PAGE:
There are a number of key points to focus on. One is that Erik Prince said that the United States should send armed mercenaries, he doesn’t use the term, but that’s what they are, armed mercenaries, into Somalia, Yemen, Saudi Arabia, and Nigeria. With the exception of Nigeria, he talked about Yemen and Somalia and Saudi Arabia facing Iranian threats and the Iranians were, as he put it, at the dead center of badness in the world. And he said that by sending in private contractors, armed contractors, instead of the military, you solve the political problems of sending a large U.S. force, and said that the private sector can do this in a much smaller footprint way and it also would be politically expedient because there would essentially be plausible deniability on the part of the government.
In the case of Nigeria, of course we’ve seen an increase in resistance movements and indigenous movements that are protesting against multinational oil corporations polluting, doing what they perceive to be stealing of Nigeria’s most valuable resources, oil-rich African nation. Erik Prince talked about these Nigerian groups as stealing oil from the multi-national oil corporations and suggested without providing any evidence whatsoever that revenue from this theft, by Nigerian groups, of the oil was being used to fund terrorist operations.
I talked to some military sources that I have that have extensive experience with U.S. Special Forces in Afghanistan and Iraq, Pakistan, and what they found most disturbing about what Prince said was that Prince told a story of July 2009 where his narcotics interdiction unit, a 200-person strike force in Afghanistan that I had never heard of this force before, they actually were operating near the Pakistan border, they came across with a said was a massive hashish and heroin operation and Blackwater forces actually called-in air strikes that then came in and destroyed this facility. The idea that a private company is individually calling-in air strikes raises serious questions about the chain of command issue in Afghanistan. How is it that a private force is able to simply can get on the phone and within moments call-in air strikes that take out anything?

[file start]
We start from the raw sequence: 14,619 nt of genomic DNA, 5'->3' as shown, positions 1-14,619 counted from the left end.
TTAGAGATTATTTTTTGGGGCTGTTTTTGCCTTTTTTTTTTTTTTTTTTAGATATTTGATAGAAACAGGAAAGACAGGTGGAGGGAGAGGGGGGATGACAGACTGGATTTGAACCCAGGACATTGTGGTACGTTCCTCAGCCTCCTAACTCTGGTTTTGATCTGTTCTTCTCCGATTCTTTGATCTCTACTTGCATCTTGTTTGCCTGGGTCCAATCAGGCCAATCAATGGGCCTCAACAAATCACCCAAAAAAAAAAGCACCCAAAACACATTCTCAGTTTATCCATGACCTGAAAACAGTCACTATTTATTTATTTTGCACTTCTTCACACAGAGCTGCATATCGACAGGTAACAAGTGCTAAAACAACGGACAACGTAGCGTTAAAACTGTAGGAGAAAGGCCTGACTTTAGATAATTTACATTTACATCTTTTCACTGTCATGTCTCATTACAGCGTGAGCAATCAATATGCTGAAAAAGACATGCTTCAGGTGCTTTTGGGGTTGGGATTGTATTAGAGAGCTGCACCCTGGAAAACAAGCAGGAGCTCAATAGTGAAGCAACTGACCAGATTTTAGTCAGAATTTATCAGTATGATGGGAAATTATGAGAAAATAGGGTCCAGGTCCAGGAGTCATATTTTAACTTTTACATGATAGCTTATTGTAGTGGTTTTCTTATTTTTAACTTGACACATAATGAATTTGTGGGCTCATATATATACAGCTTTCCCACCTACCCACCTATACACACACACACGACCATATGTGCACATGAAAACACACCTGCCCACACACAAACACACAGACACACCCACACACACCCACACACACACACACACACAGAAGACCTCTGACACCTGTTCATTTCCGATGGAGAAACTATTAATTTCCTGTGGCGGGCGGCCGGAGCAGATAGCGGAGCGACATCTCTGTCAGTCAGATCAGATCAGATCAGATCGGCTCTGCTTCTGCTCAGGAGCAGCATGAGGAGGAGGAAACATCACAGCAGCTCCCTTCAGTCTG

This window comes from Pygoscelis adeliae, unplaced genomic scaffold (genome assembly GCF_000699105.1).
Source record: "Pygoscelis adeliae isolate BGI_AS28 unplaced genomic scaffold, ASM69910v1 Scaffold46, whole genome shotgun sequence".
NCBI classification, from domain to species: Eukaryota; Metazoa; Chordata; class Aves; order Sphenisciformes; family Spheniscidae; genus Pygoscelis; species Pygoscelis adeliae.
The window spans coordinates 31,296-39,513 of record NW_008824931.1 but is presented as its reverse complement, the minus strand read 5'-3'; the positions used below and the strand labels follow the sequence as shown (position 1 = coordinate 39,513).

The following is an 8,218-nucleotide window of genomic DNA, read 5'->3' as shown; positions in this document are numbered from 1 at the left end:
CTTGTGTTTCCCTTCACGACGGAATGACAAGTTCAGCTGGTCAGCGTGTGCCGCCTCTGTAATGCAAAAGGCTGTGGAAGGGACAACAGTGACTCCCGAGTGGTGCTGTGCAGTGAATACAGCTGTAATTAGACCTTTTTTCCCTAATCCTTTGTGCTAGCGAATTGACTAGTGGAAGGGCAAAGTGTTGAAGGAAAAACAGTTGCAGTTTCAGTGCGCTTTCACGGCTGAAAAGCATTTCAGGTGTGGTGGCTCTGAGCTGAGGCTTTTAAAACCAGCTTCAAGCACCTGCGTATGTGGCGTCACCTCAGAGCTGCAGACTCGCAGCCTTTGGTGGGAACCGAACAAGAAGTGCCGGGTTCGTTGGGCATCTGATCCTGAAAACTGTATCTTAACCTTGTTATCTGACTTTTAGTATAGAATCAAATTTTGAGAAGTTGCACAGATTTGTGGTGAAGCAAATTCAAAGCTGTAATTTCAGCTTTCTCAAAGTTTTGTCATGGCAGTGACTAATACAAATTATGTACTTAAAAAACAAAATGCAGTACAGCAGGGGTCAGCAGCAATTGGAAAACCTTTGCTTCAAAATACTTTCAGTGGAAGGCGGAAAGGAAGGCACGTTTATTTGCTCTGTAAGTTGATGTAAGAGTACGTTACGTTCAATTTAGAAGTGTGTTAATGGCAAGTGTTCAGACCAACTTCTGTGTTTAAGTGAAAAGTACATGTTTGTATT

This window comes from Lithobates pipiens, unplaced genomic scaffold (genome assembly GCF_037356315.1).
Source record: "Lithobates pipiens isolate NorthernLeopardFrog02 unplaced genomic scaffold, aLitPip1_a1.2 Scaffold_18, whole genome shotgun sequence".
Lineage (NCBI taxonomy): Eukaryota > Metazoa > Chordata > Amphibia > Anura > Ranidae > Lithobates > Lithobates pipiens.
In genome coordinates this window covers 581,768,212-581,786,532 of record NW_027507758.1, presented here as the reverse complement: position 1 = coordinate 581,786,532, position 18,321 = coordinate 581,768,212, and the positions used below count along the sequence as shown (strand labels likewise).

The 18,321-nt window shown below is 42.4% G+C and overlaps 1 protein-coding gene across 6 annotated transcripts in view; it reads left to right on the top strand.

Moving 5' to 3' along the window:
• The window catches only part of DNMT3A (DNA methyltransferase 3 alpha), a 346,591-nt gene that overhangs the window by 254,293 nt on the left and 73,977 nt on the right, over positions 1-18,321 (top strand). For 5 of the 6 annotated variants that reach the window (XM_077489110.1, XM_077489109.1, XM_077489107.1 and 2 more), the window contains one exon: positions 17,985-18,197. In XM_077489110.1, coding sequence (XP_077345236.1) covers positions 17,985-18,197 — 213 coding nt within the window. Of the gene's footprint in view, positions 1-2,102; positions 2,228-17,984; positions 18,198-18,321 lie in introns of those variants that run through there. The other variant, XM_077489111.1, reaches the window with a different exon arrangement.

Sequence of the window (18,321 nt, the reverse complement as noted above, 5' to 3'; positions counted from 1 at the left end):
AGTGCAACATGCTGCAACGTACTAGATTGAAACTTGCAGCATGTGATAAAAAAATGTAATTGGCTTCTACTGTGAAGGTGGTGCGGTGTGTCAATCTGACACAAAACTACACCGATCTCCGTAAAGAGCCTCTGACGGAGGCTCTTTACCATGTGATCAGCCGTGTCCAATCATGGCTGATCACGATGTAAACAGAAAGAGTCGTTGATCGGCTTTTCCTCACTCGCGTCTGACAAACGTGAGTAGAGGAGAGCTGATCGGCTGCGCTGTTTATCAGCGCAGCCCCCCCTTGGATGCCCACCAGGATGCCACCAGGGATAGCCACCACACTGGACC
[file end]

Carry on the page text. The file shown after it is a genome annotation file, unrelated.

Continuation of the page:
The other story that disturbs military folks that I’ve talked to is that Erik Prince tells a story of how his Blackwater forces resupply a U.S. military unit with ammunition when they’re running low. And he says that the reason that Blackwater did it is because there was too much lawyering involved with the official military doing it. So Blackwater was contacted he said, by this military unit, and they brought in the resupply, the ammunition. Again, chain of command issues.
How is it that Blackwater is able to just unilaterally work with individual units fo the U.S. military? Or, in the case of the so-called drug bust that they’re actually calling-in air strikes. Prince, Amy, also said that Blackwater took down Muntadhar al-Zaidi, the Iraqi journalist who threw his shoes the President Bush and Prince called the Secret Service “flatfooted.” And said that he’s going to be publishing a book in the fall, Erik Prince is. It’s going to be like, you know, “Chicken Soup for the Mercenary Soul.” And he said he’s going to publish a photo of the Blackwater guy taking down the man that Prince called the “Iraqi shoe bomber.” I’ve never heard an allegation there was a bomb there but- when Erik Prince is speaking in front of the media, you get one version of the story. When he’s talking in front of business leaders and the military, you hear a very different side of things and I think it’s very revealing.
The Pentagon should be asking serious questions right now of Erik Prince about what exactly his forces are doing in Afghanistan. He also said he controls four forward operating bases inside of Afghanistan and including one at the base of the mountains of Tora Bora, which is the closest U.S. base and it’s operated, in Erik Prince’s terms, by Blackwater, to the Pakistan border. But he described having these in different strategic locations around Afghanistan. This was not a speech by a man who seems like he’s concerned that he’s going out of business anytime soon. He seems to be doing quite well and very much of the center of things in Afghanistan.